Matcha Tea: Boost Your Metabolism and Brain Power

In the last months I have fallen in love with matcha tea. I didn’t know much about until I had to finally (reluctantly) listen to my body’s urgings to give up coffee. 

If you’ve ever tried to quit your daily cup of coffee, you probably know that abstaining can leave you sleepy, lethargic and even headachey. My life is busy and although I was committed taking a break from the coffee, it wasn’t going to work for me to nap all afternoon.

There are lots of alternatives to coffee, but I wanted to go light on the caffeine altogether. Just imbibe enough to keep the dreaded caffeine headache at bay and pep myself up sufficiently to avoid collapsing on my desk in front of the computer.

I found some forgotten packets of matcha powder that I had picked up at Trader Joe’s during a long-ago visit, so I decided to try it out.

Wow, was I impressed! One of the problems with coffee for me is the way it creates a gnawing, hungry feeling in my stomach lining. Most unfortunately, a similar thing happens – although to a lesser degree – with both black and green teas. So, I wasn’t sure how the matcha would sit.

To my surprise, I experienced zero stomach upset after mixing up some of that powder in hot water. I did need a little stevia to cut the grassy flavor, but once I sweetened up a bit I actually enjoyed the strong taste of my matcha.

To make it even better the matcha had staying power. It lifted my energy level subtly yet substantially, and I stayed more alert for hours. And not just physically alert… sipping on the matcha definitely seemed to give me some additional creative brain power.

If I did decide to take a power nap the matcha did not interfere. It slowly wore off with no hint of a crash.

I was hooked.

I thought I was just lessening my load of caffeine, but then I started coming across some hints about amazing additional health benefits of matcha. I decided to do some research, and what I discovered encouraged me to bump up my matcha dose—knowing that this was really the good sort of caffeine.

I already knew about many of the benefits of green tea, but it turns out matcha far surpasses even that.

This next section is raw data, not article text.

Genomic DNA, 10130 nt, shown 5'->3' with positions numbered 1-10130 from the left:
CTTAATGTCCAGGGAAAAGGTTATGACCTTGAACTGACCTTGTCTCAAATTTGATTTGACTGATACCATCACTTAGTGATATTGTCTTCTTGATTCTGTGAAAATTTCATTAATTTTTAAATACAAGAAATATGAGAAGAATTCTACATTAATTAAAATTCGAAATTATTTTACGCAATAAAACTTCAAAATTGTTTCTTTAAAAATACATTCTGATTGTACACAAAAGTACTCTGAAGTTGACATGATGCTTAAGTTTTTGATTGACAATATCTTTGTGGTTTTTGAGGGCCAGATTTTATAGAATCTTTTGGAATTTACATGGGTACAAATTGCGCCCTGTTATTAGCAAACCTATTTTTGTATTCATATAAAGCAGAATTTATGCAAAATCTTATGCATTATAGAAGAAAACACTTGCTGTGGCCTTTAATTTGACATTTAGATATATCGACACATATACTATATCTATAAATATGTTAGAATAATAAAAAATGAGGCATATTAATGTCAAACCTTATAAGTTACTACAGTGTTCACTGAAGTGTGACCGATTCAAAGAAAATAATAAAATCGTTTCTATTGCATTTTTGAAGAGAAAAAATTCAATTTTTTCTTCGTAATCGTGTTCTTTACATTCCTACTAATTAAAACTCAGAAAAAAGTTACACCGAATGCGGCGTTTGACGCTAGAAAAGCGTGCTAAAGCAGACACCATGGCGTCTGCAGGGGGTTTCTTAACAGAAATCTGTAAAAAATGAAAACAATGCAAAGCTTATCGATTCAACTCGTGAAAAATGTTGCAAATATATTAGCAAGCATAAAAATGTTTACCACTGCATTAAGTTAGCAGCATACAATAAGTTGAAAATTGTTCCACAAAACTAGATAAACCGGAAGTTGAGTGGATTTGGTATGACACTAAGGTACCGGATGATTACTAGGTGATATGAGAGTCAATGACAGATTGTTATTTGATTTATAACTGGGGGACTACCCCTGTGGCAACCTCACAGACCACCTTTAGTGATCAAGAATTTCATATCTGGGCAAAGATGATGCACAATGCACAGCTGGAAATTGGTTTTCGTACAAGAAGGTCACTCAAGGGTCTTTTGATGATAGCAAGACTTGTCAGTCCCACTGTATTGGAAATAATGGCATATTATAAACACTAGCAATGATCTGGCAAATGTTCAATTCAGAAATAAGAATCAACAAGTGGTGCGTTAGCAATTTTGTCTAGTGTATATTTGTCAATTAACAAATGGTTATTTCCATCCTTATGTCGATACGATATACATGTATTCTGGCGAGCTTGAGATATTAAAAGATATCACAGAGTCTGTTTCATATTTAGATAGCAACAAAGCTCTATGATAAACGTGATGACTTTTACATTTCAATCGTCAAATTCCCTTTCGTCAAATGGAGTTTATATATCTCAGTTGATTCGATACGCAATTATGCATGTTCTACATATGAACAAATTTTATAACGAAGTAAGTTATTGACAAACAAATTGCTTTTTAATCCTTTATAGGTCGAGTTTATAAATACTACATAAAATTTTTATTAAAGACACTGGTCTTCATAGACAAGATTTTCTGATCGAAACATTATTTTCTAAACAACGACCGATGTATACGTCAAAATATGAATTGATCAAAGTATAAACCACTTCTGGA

Is Matcha the Same as Green Tea?

You might be wondering how is this possible? After all, matcha IS green tea, isn’t it?

Well, yes—but in a different form. Green tea is comprised of solely the leaves of the tea plant, whereas matcha is the whole entire plant which has been ground to a fine powder. When tea is grown for the purpose of making matcha the leaves are shaded from the sun during their final few weeks of growth which gives them a lovely deep green color. This also stimulates a higher  production of chlorophyll and antioxidants.

There are so many ways that the tea plant (Camellia sinensis) is processed, which makes for the differences between green, white and black teas …. It’s fascinating how one plant can be experienced in so many different ways; that can be the subject of another article.

Today I want to clue you in on the benefits of matcha specifically. I just might inspire you to trade in your coffee for a matcha latte, or just a plain ceremonial matcha.

Although I’ve discovered there are many, many different grades of matcha, it seems to me that most of the health benefits are present no matter what grade you choose. I’ve now traded in my Trader Joe packets for an authentic Japanese matcha powder with a far superior flavor and texture. However, I honestly think that lower quality Trader Joe’s stuff still packed a power punch.

Four Amazing Benefits of Matcha Tea

1. Packed with Nutrients

Because of the shading process mentioned above, matcha contains much more chlorophyll than regular green tea. This makes it a fabulous detoxifier and blood cleansing aid. Chlorophyll can maintain the alkalinity of your tissues and blood – and alkaline is where you want to be.

Your cup of matcha is also rich polyphenols and in vitamins, notably Vitamin A, C, E, K, and Vitamin B Complex. It contains helpful amino acids such as L-theanine and theophylline as well as trace minerals like selenium, chromium, zinc, and magnesium. It contains 137 times more cancer-fighting antioxidants than regular green tea – which is already known to be high in antioxidants

2. Weight Loss Accelerator and Hormone Balancer

Compounds known as catechins are present in matcha, and some studies have shown that these increase the body’s rate of calorie burning along with helping to burn more fat during exercise.